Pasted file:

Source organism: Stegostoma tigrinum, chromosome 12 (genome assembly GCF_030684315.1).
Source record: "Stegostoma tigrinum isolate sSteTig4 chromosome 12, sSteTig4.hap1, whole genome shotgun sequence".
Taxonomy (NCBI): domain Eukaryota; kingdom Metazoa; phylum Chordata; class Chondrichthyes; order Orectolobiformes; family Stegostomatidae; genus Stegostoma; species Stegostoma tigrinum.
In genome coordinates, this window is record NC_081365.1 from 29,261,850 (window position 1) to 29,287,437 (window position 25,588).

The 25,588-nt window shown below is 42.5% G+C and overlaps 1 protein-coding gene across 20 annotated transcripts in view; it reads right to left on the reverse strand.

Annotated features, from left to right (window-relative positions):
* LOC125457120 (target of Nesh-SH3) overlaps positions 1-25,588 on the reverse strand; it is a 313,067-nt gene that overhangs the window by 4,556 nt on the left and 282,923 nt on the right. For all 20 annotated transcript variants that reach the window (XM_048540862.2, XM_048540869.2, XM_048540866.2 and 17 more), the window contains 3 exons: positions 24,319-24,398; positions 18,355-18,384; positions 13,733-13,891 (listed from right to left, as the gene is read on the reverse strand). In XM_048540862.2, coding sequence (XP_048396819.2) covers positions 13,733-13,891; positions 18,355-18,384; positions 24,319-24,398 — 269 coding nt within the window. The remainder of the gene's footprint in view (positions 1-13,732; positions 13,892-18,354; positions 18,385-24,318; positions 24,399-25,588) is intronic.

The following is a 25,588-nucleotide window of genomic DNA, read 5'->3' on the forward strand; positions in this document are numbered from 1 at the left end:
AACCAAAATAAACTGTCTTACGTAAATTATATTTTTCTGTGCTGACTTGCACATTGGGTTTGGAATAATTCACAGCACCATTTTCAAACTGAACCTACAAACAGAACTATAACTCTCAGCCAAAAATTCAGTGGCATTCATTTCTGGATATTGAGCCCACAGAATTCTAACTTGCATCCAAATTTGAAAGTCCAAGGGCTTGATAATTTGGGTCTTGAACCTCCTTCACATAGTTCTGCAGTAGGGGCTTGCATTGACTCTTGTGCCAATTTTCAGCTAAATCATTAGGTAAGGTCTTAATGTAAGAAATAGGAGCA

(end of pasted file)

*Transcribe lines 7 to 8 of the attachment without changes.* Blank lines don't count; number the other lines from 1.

* LOC125457120 (target of Nesh-SH3) overlaps positions 1-25,588 on the reverse strand; it is a 313,067-nt gene that overhangs the window by 4,556 nt on the left and 282,923 nt on the right. For all 20 annotated transcript variants that reach the window (XM_048540862.2, XM_048540869.2, XM_048540866.2 and 17 more), the window contains 3 exons: positions 24,319-24,398; positions 18,355-18,384; positions 13,733-13,891 (listed from right to left, as the gene is read on the reverse strand). In XM_048540862.2, coding sequence (XP_048396819.2) covers positions 13,733-13,891; positions 18,355-18,384; positions 24,319-24,398 — 269 coding nt within the window. The remainder of the gene's footprint in view (positions 1-13,732; positions 13,892-18,354; positions 18,385-24,318; positions 24,399-25,588) is intronic.

The following is a 25,588-nucleotide window of genomic DNA, read 5'->3' on the forward strand; positions in this document are numbered from 1 at the left end: